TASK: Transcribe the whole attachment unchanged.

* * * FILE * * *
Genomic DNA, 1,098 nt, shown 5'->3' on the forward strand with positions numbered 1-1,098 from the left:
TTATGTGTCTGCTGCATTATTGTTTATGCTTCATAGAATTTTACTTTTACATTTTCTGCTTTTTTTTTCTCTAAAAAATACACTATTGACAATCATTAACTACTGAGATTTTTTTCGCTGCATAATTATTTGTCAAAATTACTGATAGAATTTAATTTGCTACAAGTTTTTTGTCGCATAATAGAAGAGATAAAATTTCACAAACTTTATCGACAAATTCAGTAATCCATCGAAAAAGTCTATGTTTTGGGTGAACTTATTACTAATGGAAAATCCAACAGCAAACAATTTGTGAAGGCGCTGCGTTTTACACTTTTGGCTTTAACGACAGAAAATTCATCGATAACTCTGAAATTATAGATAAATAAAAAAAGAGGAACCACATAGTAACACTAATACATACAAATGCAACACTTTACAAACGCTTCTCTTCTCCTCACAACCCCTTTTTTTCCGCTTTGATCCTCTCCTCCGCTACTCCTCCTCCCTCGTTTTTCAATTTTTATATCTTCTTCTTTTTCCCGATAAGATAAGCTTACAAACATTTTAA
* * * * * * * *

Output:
Genomic DNA, 1,098 nt, shown 5'->3' on the forward strand with positions numbered 1-1,098 from the left:
TTATGTGTCTGCTGCATTATTGTTTATGCTTCATAGAATTTTACTTTTACATTTTCTGCTTTTTTTTTCTCTAAAAAATACACTATTGACAATCATTAACTACTGAGATTTTTTTCGCTGCATAATTATTTGTCAAAATTACTGATAGAATTTAATTTGCTACAAGTTTTTTGTCGCATAATAGAAGAGATAAAATTTCACAAACTTTATCGACAAATTCAGTAATCCATCGAAAAAGTCTATGTTTTGGGTGAACTTATTACTAATGGAAAATCCAACAGCAAACAATTTGTGAAGGCGCTGCGTTTTACACTTTTGGCTTTAACGACAGAAAATTCATCGATAACTCTGAAATTATAGATAAATAAAAAAAGAGGAACCACATAGTAACACTAATACATACAAATGCAACACTTTACAAACGCTTCTCTTCTCCTCACAACCCCTTTTTTTCCGCTTTGATCCTCTCCTCCGCTACTCCTCCTCCCTCGTTTTTCAATTTTTATATCTTCTTCTTTTTCCCGATAAGATAAGCTTACAAACATTTTAA